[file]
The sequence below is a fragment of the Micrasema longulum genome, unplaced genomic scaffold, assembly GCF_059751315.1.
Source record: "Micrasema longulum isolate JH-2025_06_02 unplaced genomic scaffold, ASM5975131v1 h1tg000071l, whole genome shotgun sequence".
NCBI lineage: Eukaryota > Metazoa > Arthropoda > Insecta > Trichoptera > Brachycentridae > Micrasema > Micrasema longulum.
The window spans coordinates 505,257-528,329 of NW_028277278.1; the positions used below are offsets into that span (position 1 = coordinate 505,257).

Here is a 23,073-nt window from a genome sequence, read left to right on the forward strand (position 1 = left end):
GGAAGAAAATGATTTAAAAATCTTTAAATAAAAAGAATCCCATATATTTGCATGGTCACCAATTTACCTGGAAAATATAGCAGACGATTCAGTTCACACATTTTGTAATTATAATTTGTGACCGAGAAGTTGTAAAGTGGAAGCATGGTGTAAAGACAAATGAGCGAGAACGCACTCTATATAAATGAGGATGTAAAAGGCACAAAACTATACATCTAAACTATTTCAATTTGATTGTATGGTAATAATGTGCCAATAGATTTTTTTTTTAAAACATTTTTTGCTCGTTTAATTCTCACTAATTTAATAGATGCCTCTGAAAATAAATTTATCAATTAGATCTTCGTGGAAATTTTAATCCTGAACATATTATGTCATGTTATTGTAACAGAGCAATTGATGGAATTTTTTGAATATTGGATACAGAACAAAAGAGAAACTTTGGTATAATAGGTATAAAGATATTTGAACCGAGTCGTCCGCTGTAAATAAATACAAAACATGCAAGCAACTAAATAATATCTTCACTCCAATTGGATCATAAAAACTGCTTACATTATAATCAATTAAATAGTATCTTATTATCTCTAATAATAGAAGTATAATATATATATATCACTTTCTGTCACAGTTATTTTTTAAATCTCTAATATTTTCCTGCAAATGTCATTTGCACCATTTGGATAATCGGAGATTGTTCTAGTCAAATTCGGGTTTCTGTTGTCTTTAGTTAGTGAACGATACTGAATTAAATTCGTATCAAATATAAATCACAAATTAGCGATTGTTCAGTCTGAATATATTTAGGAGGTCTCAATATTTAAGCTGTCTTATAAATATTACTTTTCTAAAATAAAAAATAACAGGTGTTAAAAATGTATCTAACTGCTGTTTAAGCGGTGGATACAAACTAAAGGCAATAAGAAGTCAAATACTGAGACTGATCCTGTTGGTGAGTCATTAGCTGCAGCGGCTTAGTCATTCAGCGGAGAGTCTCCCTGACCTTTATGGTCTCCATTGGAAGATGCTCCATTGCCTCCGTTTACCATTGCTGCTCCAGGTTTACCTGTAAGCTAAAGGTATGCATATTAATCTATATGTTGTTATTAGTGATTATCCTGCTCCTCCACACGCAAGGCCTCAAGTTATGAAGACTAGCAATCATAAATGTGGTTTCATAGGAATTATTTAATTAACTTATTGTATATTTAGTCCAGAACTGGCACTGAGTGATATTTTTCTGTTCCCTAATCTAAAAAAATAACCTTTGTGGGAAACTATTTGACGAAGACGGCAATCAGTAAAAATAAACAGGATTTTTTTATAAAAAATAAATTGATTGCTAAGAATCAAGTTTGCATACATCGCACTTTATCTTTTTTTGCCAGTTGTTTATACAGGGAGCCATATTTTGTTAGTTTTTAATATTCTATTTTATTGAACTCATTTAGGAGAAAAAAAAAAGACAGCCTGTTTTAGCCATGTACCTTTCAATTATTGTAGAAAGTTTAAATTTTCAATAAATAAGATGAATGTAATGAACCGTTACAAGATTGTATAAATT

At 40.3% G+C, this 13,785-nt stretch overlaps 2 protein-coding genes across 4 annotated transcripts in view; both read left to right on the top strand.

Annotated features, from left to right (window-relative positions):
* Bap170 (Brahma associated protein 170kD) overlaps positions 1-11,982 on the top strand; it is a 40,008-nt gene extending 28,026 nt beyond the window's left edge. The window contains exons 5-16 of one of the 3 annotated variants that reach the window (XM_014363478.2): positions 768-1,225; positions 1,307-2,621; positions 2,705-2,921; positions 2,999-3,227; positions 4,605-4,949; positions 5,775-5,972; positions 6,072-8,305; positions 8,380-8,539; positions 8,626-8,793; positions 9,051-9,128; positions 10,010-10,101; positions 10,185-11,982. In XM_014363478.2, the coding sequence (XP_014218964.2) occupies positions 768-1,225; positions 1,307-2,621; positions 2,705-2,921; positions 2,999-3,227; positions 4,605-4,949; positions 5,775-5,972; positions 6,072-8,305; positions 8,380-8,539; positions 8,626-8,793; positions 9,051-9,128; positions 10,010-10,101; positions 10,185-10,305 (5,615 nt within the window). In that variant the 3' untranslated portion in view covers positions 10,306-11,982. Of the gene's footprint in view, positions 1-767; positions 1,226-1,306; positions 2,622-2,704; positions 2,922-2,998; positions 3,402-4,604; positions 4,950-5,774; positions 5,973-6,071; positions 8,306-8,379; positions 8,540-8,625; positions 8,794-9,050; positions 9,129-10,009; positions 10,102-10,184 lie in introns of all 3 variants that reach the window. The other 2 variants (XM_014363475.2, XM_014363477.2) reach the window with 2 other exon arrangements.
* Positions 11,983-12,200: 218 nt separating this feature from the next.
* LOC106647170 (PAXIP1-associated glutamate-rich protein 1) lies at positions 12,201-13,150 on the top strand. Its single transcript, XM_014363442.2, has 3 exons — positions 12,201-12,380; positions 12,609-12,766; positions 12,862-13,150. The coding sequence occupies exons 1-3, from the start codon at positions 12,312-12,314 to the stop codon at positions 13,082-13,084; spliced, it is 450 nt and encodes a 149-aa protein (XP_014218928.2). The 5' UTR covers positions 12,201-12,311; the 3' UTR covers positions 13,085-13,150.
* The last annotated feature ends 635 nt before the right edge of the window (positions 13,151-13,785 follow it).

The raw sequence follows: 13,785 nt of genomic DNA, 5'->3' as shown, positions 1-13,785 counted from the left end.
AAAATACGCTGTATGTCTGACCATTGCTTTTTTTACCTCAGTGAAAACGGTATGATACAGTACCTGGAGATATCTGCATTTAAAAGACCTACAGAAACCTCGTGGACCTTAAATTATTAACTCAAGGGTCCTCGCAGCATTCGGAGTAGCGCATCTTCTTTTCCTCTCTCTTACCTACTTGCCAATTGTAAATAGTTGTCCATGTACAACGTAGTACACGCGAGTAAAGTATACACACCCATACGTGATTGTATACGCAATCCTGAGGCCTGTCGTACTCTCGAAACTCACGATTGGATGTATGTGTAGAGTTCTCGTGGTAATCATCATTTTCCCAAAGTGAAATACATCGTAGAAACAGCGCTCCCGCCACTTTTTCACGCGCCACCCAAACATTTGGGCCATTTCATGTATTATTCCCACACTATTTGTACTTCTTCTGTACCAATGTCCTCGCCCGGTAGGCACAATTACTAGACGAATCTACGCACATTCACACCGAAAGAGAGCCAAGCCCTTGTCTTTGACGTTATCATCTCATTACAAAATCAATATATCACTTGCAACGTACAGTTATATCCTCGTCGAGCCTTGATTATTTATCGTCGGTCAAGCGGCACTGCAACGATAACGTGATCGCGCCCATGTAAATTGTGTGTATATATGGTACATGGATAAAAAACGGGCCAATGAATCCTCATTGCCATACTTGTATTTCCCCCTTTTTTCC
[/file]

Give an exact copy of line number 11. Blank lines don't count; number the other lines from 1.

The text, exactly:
* LOC106647170 (PAXIP1-associated glutamate-rich protein 1) lies at positions 12,201-13,150 on the top strand. Its single transcript, XM_014363442.2, has 3 exons — positions 12,201-12,380; positions 12,609-12,766; positions 12,862-13,150. The coding sequence occupies exons 1-3, from the start codon at positions 12,312-12,314 to the stop codon at positions 13,082-13,084; spliced, it is 450 nt and encodes a 149-aa protein (XP_014218928.2). The 5' UTR covers positions 12,201-12,311; the 3' UTR covers positions 13,085-13,150.